The SMC Journal has maintained a continuous record of mountain activities in Scotland since 1890. The Journal emerges annually and may be found in any good quality climbing & walking shop, and the larger bookshops. For members of Mountaineering Scotland affiliated clubs, copies can be purchased at a discount through your club's Secretary.
If you are interested in picking up an older edition of the Journal please contact our Journal Archivist.
The current Editor is Peter Biggar, whose first issue was in 2015.
For contact details of the various people involved with the editing, production, distribution, and archiving of the SMC Journal, please see Journal Contacts.
The Editor welcomes material from both members and non-members, with priority being given to articles of Scottish Mountaineering content. Some simple notes about 'House Style' are available from the Editor.
Material for the Journal should be submitted before the end of January for consideration for the following issue.
All submitted articles (conforming to the rules) are considered for The W.H. Murray Literary Prize. If you wish your article to be excluded from consideration for the Prize please state this clearly when making your submission.
Material is preferred in electronic form and should be sent by email direct to the Editor. Adobe Acrobat (pdf) format is preferred but most file formats are acceptable.
Photos relating to an article should also be sent to the Editor (please read our photo guidelines).
Photographs not related to articles are also welcome, preferably digital (please read our photo guidelines). You can also send old photos and slides. They will be scanned and returned as soon as possible. These should be sent to the Journal Photo Editor.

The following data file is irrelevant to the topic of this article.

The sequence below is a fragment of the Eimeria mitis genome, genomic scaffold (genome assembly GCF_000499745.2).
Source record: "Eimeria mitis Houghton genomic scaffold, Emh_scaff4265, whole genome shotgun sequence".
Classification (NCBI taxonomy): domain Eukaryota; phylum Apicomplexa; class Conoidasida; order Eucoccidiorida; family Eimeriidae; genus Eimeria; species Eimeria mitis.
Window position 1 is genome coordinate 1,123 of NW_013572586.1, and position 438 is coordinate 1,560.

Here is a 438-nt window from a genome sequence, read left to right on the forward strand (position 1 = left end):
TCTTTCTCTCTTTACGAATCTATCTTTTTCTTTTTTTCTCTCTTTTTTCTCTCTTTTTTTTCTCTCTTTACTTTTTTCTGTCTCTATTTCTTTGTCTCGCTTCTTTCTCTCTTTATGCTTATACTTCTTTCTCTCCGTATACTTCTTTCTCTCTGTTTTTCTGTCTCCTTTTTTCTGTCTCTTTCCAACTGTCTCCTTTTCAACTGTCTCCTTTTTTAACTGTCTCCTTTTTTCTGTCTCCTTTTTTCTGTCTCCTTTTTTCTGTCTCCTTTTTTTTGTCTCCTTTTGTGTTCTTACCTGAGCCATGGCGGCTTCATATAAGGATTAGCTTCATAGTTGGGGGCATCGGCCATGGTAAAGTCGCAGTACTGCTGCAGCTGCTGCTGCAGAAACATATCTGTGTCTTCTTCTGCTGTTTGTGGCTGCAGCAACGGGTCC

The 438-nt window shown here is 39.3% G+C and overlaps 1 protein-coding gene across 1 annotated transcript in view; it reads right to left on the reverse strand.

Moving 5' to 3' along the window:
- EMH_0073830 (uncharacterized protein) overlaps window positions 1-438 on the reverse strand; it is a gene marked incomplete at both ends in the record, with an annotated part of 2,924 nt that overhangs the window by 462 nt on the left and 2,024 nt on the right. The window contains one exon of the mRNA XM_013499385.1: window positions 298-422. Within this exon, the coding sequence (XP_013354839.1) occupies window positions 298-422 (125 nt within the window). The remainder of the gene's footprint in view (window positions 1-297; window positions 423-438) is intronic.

The earliest Scottish Moutaineering Club Journals, 1890 - 1901 (issues 1 to 36), are avaiable to view on the SMCJ pages of the the Glasgow Digital Library. Internet Archive also hold further Journals up to Volume XII but, unfortunately, missing Volume XI):
The SMC was founded in 1889. One of its founders, Joseph Gibson Stott, argued for the presence of a Club Journal, in which information about the Scottish hills could be conveniently recorded and circulated. It seems amazing now, well over a century later, that Stott had a hard time convincing a pilot meeting of its viability and even desirability.
The arguments against were mainly that Scotland was too small to be able to provide more than a few numbers of the Journal, while Stott maintained (for the first time he believed) that there were at least 300 mountains in Scotland whose height exceeded 3,000 feet. Luckily for us, Stott won the day and became its first Editor.
Of interest to readers may be the fact that in those far-off days before word processing on fast computers, the Journal was published three times a year, in January, May and September. This continued until 1918, when the harsh economies of the First World War imposed a reduction to two issues per year. From 1942 onwards, the Journal was published annually.
Stott emigrated to New Zealand, having published seven numbers, the task being taken over by William Douglas in 1892. A lover of the hills, and equally sympathetic to walkers and mountaineers, Douglas (after whom the Douglas Boulder on Ben Nevis is named) continued as Editor for nearly 18 years, producing 53 issues. It was during his reign that the Axes and Rope logo of the Club first appeared on the cover of the Journal, in January 1898.
One very important project carried out by Douglas was the publication, in the Journal, of the first SMC Guide Book. This ran from 1901 to 1907 and was the precursor of the now familiar and popular series of separately published SMC Guides. Douglas handed over the Journal to Frank Sidney Goggs who began in 1910 and maintained its publication through the difficult war years before retiring in 1920. Douglas had passed on to Goggs the early embargoes on both foreign articles and poetry, restrictions which have long been lifted, though the Journal continues to emphasise both its Scottish content and its insistence on a high standard of mountain poetry.
To help promote writing on Scottish Mountaineering, and as a fitting memorial to W.H. Murray, in 1998 we began the W.H. Murray Literary Prize.